On behalf of the applicant, the court was urged that the objectives of the applicant were inter-alia, the development, strengthening and protection of the rule of law; and in particular to keep under review all aspects of the rule of law and human rights within the Republic of Kenya and take such action as would be of assistance in promoting or ensuring the enjoyment of these rights.
It was stated further that the applicant was aware of the existence of the warrants of arrest against President Al Bashir [Omar Al Bashir, the President of the Sovereign Republic of Sudan, the said warrants having been issued by the Pre-Trial Chamber of the International Criminal Court [ICC] respectively on 4th March, 2009 with five counts of crime against humanity and two of war crimes and on 12th July, 2010 with three counts of genocide for allegedly orchestrating atrocities in the Western Province of Dafur in Sudan. This was pursuant to Article 91 as read together with Article 92 of the Rome Statute.

The applicant concluded its case by stating that despite the Government of Kenya being averse and/or aware of its commitments and obligations under international law and municipal law, President Al Bashir was invited and hosted by the Government of Kenya on 27th August, 2010 during the promulgation of the country’s new Constitution and that the presence of the said President in the Kenyan territory was in violation of Kenya’s obligations under the Rome Statute, the International Crimes Act, 2008 and the new Constitution of Kenya, 2010. It went on that the failure, neglect or refusal to arrest the said President violated the basic tenets of International law and that the hosting of the said President in Kenya in violation of Kenya’s obligations under the Rome Statute [ICC] and the International Crimes Act, 2008, and the Constitution of Kenya, 2010 raised serious concern over Kenya’s commitment to combating impunity for the most serious crimes against humanity.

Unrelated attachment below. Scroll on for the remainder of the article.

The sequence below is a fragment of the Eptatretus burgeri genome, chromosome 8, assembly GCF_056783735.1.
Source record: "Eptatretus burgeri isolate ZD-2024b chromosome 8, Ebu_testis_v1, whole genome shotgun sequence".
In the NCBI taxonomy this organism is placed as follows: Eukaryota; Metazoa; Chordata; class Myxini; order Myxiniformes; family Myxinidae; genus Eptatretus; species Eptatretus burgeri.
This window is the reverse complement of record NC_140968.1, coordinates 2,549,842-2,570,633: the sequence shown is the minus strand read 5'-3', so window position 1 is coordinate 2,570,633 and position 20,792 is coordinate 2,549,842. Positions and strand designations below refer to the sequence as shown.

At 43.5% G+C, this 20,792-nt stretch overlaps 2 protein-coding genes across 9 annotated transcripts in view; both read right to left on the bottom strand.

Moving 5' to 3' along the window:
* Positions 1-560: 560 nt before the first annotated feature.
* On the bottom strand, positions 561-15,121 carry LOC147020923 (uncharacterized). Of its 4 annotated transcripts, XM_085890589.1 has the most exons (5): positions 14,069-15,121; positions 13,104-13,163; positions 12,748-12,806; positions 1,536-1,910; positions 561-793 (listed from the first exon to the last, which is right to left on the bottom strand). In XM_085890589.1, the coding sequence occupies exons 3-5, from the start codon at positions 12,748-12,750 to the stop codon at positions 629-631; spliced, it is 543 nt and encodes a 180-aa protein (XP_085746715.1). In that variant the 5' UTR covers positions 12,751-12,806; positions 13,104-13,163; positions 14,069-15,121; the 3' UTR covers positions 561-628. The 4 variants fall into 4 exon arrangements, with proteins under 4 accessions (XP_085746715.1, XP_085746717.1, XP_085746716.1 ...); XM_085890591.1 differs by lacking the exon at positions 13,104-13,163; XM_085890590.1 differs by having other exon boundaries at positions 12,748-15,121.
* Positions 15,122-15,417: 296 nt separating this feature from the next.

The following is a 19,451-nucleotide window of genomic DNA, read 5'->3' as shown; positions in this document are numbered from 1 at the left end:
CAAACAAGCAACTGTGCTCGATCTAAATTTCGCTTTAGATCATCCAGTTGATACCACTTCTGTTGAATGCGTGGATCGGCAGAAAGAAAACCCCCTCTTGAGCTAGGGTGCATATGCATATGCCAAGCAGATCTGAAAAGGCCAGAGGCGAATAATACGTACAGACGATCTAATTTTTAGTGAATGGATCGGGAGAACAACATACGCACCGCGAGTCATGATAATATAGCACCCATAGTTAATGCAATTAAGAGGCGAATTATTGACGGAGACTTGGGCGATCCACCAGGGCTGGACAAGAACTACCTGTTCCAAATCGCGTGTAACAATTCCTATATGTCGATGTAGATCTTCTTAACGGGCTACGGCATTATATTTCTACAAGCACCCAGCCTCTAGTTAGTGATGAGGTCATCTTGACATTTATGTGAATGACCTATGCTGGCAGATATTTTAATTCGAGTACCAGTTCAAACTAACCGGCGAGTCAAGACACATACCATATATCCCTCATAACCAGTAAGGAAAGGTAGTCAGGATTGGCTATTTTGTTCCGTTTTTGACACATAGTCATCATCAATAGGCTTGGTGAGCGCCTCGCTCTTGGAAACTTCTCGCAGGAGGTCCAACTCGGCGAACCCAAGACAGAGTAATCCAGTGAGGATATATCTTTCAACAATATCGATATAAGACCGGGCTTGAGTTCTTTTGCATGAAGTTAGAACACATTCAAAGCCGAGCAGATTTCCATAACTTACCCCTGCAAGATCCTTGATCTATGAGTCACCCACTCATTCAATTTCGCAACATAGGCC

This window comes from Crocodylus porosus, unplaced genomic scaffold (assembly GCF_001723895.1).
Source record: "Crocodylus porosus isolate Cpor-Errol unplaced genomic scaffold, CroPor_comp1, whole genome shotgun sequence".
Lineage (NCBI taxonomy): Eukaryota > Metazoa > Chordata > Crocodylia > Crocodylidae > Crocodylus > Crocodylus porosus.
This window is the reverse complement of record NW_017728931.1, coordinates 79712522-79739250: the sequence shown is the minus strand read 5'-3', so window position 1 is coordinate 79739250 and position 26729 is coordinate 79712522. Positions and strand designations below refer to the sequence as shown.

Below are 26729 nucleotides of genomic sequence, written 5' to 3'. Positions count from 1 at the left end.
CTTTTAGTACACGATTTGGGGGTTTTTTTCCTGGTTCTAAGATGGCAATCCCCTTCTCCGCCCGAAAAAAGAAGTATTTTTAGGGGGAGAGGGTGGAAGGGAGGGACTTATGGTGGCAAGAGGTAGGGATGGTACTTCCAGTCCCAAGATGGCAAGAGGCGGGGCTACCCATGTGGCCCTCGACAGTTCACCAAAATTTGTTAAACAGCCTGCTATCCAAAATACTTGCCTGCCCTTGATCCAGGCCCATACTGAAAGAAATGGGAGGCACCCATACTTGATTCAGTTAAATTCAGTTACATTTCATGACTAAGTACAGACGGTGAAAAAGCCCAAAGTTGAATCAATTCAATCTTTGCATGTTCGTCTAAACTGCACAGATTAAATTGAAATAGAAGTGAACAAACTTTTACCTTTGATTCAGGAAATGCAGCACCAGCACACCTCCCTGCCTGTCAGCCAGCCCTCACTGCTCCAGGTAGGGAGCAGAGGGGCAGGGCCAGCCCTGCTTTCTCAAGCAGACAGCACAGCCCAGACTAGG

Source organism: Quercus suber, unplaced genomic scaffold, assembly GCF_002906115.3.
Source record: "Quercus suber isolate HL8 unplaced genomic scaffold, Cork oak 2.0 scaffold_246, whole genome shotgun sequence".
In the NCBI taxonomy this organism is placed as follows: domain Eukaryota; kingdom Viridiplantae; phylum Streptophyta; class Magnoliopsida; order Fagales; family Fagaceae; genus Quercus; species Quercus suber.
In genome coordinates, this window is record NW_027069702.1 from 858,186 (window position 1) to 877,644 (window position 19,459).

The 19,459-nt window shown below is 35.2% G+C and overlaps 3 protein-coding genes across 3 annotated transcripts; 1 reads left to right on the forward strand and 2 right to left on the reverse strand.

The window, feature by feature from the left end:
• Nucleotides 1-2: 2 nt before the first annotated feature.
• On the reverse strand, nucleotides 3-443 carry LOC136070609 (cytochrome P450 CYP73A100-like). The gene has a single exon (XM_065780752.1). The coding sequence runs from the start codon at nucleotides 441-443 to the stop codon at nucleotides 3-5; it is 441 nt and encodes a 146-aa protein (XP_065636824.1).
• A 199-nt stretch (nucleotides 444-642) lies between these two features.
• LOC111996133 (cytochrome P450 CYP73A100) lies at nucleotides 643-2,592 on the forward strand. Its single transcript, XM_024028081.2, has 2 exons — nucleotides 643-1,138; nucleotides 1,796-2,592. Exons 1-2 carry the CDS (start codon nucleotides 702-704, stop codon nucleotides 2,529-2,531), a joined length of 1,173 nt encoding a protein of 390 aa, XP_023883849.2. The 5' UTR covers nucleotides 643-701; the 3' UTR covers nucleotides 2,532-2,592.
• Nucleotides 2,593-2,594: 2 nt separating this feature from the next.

On the other hand, the 1st and 2nd respondents urged that the request for a provisional warrant can only be made by the ICC. They urged that it was the ICC to demonstrate the reasons and the urgency. In this regard they placed reliance on Article 92 of the Rome Statute. They went ahead to state that Section 32 and 33 of the International Crimes Act, 2008 derive directly from Article 92 of the Rome Statute. Hence, according to them, section 32 and 33 of the International Crimes Act, 2008, should be read together with Article 92 of the Rome Statute for their full tenor and effect. Their view was that a reading of the aforesaid Sections and the said Article leaves no doubt that the request can only be made by the ICC in urgent cases. In the premises, the applicant (ICJ-Kenya Chapter) therefore lacked locus-standi as it had not stated its (ICJ-Kenya Chapter)’s, interest in the case. More so they argued that ordinarily, in matters of mutual legal assistance and extradition, foreign requests are channeled to the Hon. the Attorney General and that if the Attorney General is satisfied as to the authenticity of the request, he would then move the High Court for issuance of a warrant and conduct the proceedings on behalf of the requesting party.